Is the Alkaline Diet the Right Eating Plan for You?

Jars of nuts
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The alkaline diet is a popular eating plan often used to enhance health and promote weight loss. With an emphasis on fresh vegetables and fruits, nuts, and legumes, it's based on the idea that almost all foods release either an acid or an alkaline base into the blood after being digested, absorbed, and metabolized. According to the principles of the alkaline diet, foods such as grains, fish, meat, poultry, shellfish, cheese, milk, and salt all produce acid after being consumed.

Our blood is slightly alkaline, with a normal pH level of 7.35 to 7.45. Proponents of the alkaline diet suggest that a diet high in acid-producing foods disrupts the blood's normal pH level and, in turn, triggers the loss of essential minerals (such as potassium, magnesium, calcium, and sodium) as the body attempts to restore equilibrium. This imbalance is said to increase susceptibility to illness.

Why Do People Follow the Alkaline Diet?

Not only thought to improve health and help with weight loss, the alkaline diet is said to slow the aging process and protect against a variety of health problems, ranging from headaches and the common cold to diabetes and osteoporosis.

Proponents also claim that the alkaline diet can boost energy levels, as well as support detox efforts.

Which Foods Are Included in the Alkaline Diet?

The following foods are commonly recommended as part of the alkaline diet: apples, apricots, almonds, asparagus, avocados, bananas, bell peppers, broccoli, carrots, cauliflower, celery, cherries, chestnuts, garlic, green beans, hazelnuts, kale, lemon, lentils, miso, pineapple, potatoes, pumpkin seeds, radishes, seaweed, spinach, sprouts, sweet potatoes, tempeh, tofu, tomatoes, watermelon, and zucchini.

Which Foods Are Considered Acidic?

Proponents of the alkaline diet typically suggest avoiding red meat, processed meats, fried foods, fatty foods, whole dairy products, wheat products, and sugary foods. All of these foods are considered acidic.

In addition, soda and other sugary beverages are thought to be acid-forming.

Research on the Alkaline Diet

So far, there's little scientific support for claims that the alkaline diet can promote weight loss and fight disease. However, some research has shown that the diet may offer certain health benefits.

A study published in the American Journal of Clinical Nutrition in 2008, for instance, found that alkaline diet may help preserve muscle mass as you age (an important factor in preventing falls and fractures). In a three-year-long clinical trial involving 384 men and women (ages 65 and up), the study's authors determined that a high intake of potassium-rich foods (such as the fruits and vegetables recommended as the foundation of the alkaline diet) may help older adults maintain muscle mass as they get older.

In a more recent study (published in Osteoporosis International in 2013), researchers analyzed data on 2,689 women ages 18 to 79 and found a "small but significant" association between adherence to the alkaline diet and maintenance of muscle mass.

There's also some evidence that the alkaline diet may protect against diabetes.

In a study published in the German journal Diabetologia in 2014, for example, 66,485 women were followed for 14 years. During that time, 1,372 new cases of diabetes had occurred. In their analysis of the participants' food intake, researchers determined that those with the most acid-forming diets had a significantly greater risk of developing diabetes.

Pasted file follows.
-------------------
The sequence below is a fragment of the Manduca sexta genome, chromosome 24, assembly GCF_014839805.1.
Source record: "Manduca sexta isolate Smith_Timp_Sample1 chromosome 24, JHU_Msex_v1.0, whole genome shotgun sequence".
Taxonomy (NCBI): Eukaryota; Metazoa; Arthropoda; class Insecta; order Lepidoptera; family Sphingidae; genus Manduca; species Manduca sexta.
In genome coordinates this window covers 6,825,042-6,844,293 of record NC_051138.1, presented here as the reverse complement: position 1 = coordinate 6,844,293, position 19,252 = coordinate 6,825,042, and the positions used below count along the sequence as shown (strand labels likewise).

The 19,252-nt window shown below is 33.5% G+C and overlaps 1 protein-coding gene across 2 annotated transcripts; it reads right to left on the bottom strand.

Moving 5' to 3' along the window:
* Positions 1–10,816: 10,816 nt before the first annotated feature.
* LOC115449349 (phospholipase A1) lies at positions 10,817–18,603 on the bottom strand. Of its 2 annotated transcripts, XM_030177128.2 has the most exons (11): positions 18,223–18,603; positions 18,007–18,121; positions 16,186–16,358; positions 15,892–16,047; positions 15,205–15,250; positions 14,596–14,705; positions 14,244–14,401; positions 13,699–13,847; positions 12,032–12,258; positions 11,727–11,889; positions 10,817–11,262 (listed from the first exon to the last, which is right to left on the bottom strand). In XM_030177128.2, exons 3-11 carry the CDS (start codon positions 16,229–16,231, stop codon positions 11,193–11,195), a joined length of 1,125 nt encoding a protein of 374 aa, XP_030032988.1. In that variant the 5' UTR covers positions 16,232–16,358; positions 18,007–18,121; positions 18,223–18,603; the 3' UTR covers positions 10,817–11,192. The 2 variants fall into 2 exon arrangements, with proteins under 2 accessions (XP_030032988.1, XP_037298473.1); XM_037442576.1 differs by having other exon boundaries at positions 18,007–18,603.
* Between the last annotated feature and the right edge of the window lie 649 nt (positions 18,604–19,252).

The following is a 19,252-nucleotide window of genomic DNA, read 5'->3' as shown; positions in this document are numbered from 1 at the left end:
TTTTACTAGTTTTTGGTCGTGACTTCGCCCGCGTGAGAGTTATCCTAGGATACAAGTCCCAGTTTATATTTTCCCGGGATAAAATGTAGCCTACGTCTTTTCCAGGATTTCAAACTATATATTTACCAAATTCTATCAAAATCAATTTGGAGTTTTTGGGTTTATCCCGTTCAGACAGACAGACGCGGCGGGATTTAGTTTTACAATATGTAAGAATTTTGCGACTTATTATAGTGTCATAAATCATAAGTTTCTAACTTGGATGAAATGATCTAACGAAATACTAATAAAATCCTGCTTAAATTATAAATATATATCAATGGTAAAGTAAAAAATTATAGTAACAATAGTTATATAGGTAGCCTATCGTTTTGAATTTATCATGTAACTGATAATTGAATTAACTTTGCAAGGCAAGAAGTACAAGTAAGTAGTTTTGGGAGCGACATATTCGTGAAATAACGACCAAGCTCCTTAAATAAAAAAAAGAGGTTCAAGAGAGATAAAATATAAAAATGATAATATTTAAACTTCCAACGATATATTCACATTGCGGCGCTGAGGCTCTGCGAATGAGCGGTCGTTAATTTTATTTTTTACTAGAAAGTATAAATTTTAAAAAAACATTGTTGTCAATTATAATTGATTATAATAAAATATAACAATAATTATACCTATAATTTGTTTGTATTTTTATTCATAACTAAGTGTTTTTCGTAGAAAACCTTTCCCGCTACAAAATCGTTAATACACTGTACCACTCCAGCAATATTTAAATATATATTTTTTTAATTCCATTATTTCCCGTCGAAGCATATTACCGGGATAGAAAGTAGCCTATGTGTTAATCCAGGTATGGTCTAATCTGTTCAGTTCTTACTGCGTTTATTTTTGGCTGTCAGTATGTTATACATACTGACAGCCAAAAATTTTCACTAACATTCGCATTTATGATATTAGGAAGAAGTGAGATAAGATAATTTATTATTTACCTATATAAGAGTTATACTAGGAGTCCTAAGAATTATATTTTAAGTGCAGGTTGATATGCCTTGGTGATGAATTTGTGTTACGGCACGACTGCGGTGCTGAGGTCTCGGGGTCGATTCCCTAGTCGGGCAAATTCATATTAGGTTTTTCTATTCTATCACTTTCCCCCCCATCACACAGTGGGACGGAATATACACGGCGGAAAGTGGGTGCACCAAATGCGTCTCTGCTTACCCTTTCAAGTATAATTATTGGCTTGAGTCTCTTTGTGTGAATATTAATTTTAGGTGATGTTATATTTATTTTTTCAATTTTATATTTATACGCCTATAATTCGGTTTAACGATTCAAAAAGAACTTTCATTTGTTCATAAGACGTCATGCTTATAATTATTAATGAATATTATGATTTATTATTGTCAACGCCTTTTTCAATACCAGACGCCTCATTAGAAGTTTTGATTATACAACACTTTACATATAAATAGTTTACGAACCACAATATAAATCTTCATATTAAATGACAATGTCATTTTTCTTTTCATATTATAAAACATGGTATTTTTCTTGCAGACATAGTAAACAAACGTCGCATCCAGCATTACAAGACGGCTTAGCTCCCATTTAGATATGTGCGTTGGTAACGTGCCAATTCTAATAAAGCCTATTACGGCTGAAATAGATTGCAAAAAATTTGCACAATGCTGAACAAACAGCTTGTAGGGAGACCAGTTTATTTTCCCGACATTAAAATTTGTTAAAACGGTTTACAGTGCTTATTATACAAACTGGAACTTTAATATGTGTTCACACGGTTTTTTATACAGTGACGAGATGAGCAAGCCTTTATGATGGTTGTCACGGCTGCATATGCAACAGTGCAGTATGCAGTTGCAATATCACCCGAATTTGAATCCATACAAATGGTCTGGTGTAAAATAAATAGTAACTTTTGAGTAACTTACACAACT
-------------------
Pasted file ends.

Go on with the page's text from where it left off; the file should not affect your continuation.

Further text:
The study's authors suggest that a high intake of acid-forming foods may be linked to insulin resistance, an issue closely linked to diabetes.

Safety

The alkaline diet should not be used by individuals with heart disease, kidney failure, or cancer, unless under a doctor's supervision. Additionally, people on medications that affect the body's potassium levels should check with their doctor before trying the alkaline diet.

Should You Try the Alkaline Diet?

Although it's too soon to recommend the alkaline diet for weight loss or for any health-related purpose, adopting a plant-based diet rich in fruits and vegetables and low in processed foods, sugar, and salt may help you achieve overall wellness.

If you're thinking of using the alkaline diet to manage a specific health condition, make sure to consult your physician first.

Sources

Dawson-Hughes B, Harris SS, Ceglia L. "Alkaline diets favor lean tissue mass in older adults." Am J Clin Nutr. 2008 Mar;87(3):662-5.

Fagherazzi G, Vilier A, Bonnet F, Lajous M, Balkau B, Boutron-Rualt MC, Clavel-Chapelon F. "Dietary acid load and risk of type 2 diabetes: the E3N-EPIC cohort study." Diabetologia. 2014 Feb;57(2):313-20.

Minich DM, Bland JS. "Acid-alkaline balance: role in chronic disease and detoxification." Altern Ther Health Med. 2007 Jul-Aug;13(4):62-5.

Schwalfenberg GK. "The alkaline diet: is there evidence that an alkaline pH diet benefits health?" J Environ Public Health. 2012;2012:727630.

Welch AA, MacGregor AJ, Skinner J, Spector TD, Moayyeri A, Cassidy A. "A higher alkaline dietary load is associated with greater indexes of skeletal muscle mass in women." Osteoporos Int. 2013 Jun;24(6):1899-908.

Williams RS, Kozan P, Samocha-Bonet D. "The role of dietary acid load and mild metabolic acidosis in insulin resistance in humans." Biochimie. 2016 May;124:171-7.

Disclaimer: The information contained on this site is intended for educational purposes only and is not a substitute for advice, diagnosis or treatment by a licensed physician. It is not meant to cover all possible precautions, drug interactions, circumstances or adverse effects. You should seek prompt medical care for any health issues and consult your doctor before using alternative medicine or making a change to your regimen.

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